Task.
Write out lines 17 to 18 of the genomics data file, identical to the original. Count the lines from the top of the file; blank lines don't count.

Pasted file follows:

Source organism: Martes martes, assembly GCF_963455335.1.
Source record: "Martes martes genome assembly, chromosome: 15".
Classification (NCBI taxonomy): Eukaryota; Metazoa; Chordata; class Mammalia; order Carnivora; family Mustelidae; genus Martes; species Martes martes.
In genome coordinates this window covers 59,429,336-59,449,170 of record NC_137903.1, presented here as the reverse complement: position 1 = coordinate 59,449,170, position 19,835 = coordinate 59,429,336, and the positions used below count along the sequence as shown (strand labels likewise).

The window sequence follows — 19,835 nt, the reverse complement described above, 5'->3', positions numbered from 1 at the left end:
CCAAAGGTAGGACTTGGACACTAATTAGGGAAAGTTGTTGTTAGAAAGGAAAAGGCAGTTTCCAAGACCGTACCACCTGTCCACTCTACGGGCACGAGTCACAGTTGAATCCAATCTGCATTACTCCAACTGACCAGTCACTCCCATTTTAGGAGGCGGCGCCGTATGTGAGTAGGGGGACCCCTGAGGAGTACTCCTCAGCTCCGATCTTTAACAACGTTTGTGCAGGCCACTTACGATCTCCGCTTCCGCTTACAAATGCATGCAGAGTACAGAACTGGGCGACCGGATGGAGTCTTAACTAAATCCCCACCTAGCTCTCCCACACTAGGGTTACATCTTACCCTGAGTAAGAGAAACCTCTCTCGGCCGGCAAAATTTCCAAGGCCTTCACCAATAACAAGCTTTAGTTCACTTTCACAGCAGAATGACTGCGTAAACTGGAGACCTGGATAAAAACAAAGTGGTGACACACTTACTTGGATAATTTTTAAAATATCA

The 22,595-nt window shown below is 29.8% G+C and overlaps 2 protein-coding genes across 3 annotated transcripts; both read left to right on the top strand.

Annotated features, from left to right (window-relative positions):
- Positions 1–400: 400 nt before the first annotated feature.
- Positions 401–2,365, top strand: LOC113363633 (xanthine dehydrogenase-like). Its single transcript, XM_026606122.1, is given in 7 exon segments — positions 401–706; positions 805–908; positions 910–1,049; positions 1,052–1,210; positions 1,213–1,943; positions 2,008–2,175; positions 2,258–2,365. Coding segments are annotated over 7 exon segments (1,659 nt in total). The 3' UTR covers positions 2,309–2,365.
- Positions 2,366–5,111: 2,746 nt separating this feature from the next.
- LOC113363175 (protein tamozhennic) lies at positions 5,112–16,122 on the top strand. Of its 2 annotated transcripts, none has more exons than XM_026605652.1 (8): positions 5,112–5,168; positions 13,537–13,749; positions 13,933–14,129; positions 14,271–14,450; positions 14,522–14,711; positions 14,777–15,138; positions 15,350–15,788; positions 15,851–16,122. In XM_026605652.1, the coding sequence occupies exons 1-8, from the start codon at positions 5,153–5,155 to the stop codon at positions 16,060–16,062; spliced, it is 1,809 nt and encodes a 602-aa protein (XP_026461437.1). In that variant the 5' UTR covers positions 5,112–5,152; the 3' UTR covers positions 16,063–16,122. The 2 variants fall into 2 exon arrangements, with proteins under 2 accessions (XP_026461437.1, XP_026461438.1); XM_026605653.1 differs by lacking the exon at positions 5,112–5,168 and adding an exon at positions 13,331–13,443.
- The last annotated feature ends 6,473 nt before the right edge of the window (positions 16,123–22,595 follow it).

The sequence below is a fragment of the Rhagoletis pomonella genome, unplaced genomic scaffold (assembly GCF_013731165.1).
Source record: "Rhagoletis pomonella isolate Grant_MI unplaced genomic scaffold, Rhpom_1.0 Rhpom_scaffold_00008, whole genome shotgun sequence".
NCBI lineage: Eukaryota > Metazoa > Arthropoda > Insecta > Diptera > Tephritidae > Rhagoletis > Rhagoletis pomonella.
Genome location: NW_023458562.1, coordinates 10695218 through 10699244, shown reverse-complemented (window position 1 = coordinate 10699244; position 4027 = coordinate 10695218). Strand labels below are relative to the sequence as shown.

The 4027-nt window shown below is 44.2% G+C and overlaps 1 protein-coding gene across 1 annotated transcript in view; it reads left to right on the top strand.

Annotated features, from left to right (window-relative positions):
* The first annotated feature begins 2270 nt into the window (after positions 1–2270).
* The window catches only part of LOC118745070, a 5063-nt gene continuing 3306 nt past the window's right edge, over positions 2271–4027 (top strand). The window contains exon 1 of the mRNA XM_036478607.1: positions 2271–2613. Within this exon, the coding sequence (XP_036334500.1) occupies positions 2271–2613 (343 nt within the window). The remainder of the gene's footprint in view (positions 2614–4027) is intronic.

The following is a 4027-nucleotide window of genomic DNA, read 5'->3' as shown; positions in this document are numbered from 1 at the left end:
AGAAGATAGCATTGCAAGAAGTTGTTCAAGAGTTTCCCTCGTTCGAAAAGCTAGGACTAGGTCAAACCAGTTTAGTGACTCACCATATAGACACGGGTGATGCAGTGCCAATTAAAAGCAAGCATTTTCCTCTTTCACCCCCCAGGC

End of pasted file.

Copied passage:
Genome location: NW_023458562.1, coordinates 10695218 through 10699244, shown reverse-complemented (window position 1 = coordinate 10699244; position 4027 = coordinate 10695218). Strand labels below are relative to the sequence as shown.

The 4027-nt window shown below is 44.2% G+C and overlaps 1 protein-coding gene across 1 annotated transcript in view; it reads left to right on the top strand.